Ectogenesis


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ectogenesis

[‚ek·tō′jen·ə·səs]
(embryology)
Development of an embryo or of embryonic tissue outside the body in an artificial environment.

Ectogenesis

 

a trend in the theory of evolution according to which biological evolution is the result of environmental conditions, which bring about changes in organisms (the organisms themselves are only the passive material formed by these conditions). Adherents of ectogenesis argue that the environment, acting either directly or through the use or disuse of organs, causes adaptive changes that are later transmitted by heredity.

Ectogenesis is the opposite of autogenesis, which explains the evolution of organisms by the action of internal factors alone, for example, adaptive mutations or absolute expediency as the primary and immanent property of life. Neither ectogenesis nor autogenesis can account for all the observed phenomena of evolution, heredity, and variability. These mechanistic views are refuted by Darwinism, which affirms the dialectical unity of the external and internal factors of evolution. The British philosopher H. Spencer, the founder of mechano-Lamarckism, presented the most coherent exposition of the ideas of ectogenesis (seeNEO-LAMARCKISM).

A. S. SEVERTSOV

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References in periodicals archive ?
Here was Haldanes ectogenesis, only with the insertion of the resulting embryo into a woman's womb.
(33) In total, the AHR Act prohibits the following activities: compensation for gametes and surrogacy, the creation of animal-human hybrids and chimeras, putting human reproductive material into a non-human life form for the purpose of creating a human being, reproductive and non-reproductive human cloning, creating an embryo from part of another embryo or fetus, embryonic sex selection for non-medical reasons, the creation of embryos solely for research, germ-line engineering, maintaining an embryo outside a woman's body for more than 14 days (ectogenesis), the posthumous use of reproductive material without consent, and the use of gametes obtained from a minor.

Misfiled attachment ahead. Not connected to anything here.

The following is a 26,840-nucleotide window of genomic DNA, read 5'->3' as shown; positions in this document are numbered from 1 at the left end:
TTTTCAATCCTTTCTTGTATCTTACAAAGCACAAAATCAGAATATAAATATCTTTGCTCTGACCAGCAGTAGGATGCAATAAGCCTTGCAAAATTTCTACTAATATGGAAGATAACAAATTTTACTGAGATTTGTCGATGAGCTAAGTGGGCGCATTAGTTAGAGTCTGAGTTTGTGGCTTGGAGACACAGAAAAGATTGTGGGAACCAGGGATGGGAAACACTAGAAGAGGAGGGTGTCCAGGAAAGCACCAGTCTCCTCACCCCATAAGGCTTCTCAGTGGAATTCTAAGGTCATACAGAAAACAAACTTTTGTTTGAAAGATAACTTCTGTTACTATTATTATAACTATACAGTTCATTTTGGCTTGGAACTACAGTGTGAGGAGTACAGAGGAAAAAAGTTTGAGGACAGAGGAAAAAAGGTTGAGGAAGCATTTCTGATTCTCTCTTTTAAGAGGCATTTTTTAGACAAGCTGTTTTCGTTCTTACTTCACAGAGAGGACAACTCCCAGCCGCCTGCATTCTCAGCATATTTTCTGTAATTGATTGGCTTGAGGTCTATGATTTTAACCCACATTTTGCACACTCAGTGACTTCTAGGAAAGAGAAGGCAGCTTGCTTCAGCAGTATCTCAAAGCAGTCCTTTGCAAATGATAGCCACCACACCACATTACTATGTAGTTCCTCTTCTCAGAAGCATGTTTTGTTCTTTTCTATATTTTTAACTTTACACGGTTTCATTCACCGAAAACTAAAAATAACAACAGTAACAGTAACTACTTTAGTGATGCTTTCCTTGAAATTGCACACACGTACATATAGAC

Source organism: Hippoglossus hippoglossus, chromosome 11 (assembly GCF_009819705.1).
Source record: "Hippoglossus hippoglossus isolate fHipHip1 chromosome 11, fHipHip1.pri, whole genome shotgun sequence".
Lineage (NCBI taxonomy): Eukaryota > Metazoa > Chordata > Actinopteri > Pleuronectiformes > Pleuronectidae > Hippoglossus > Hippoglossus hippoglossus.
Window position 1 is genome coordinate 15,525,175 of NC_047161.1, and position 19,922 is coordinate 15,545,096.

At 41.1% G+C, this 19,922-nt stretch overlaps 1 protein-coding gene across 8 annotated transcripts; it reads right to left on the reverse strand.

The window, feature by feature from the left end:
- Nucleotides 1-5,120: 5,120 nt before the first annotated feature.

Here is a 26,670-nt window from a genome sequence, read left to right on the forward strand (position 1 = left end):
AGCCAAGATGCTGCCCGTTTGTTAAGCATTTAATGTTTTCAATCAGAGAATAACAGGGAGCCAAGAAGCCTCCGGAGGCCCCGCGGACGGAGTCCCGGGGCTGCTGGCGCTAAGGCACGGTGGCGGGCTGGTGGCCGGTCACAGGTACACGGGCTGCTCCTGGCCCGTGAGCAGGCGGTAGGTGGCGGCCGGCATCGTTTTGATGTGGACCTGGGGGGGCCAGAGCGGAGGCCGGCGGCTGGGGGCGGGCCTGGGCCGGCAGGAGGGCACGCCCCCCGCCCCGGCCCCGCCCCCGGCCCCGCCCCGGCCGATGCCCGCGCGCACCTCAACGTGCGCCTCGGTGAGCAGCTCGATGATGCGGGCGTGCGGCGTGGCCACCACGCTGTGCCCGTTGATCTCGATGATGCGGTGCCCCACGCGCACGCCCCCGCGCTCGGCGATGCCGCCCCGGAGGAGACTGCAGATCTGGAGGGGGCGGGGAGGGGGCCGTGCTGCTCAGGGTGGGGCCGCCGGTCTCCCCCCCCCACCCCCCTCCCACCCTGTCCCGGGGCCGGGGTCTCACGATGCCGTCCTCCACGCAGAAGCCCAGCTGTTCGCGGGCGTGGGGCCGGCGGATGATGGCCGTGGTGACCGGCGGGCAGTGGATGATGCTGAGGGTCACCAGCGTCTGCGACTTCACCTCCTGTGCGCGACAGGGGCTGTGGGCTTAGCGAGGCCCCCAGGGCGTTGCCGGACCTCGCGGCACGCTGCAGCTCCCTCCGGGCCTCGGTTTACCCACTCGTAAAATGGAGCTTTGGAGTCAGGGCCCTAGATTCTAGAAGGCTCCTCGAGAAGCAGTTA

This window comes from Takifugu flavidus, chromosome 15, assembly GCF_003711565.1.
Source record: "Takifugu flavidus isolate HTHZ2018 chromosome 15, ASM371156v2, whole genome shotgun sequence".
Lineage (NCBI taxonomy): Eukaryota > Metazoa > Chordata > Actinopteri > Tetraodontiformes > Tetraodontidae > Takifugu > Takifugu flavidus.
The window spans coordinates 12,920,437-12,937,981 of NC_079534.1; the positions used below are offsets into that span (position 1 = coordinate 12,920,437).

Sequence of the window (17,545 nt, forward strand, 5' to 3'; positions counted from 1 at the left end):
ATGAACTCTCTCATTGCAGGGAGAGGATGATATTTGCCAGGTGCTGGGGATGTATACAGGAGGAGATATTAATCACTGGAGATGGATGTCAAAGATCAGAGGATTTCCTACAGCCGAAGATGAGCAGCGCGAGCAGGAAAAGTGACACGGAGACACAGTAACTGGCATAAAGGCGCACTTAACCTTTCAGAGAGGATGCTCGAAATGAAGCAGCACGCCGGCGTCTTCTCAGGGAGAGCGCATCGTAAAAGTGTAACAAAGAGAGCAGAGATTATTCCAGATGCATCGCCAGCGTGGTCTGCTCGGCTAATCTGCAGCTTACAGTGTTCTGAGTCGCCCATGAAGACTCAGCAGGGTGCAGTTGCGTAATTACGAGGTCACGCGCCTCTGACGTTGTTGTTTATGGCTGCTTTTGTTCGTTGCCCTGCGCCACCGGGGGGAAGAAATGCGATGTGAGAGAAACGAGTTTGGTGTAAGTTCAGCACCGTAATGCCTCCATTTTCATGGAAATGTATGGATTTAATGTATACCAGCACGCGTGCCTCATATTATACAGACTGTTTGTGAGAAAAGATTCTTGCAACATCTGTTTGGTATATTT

Most scientists whose research could lead to ectogenesis are focused on developing treatments either for infertility or for the complications of premature birth.
Even medically indicated ectogenesis would be available only to the relatively well-off, as is true today for expensive treatments for neonates and for infertility.
The only possible solution to this problem is Haldane's notion of ectogenesis:
If ectogenesis were even possible, we could play all the tricks we liked on the early development of man ...
Feminist Concerns about Ectogenesis, in Healing Technology: Feminist Perspectives in Medical Ethics (Kathryn Strother Ratcliff ed., 1989).
The process - known medically as ectogenesis - has already been used to give birth to a goat in Japan.
* ectogenesis (maintaining an embryo outside of the human body; i.e., in an artificial womb)
In spite of severe theoretical contradictions, Squier adds O'Brien into her own edifice, claiming that "it is from this core of anxiety over human reproductive asymmetry that the image of ectogenesis [reproduction outside the womb] speaks." This statement, set practically alongside her claim that "the cyborg originates in ectogenesis," simply doesn't add up.
The CNB unanimously recommended that practices of artificial reproduction inspired by racial prejudices be banned; that the practice of using gametes or embryos for artificial reproduction without the interested parties' consent be prohibited; that any commercial or industrial exploitation of gametes, embryos, or fetal tissues be banned, along with any form of compensation, brokerage, or advertisement; that embryo splitting, cloning, and ectogenesis with the object of procreation be forbidden; that the production of hybrids or chimeras and interspecific implantations be legally prohibited; that producing embryos solely for scientific purposes be forbidden.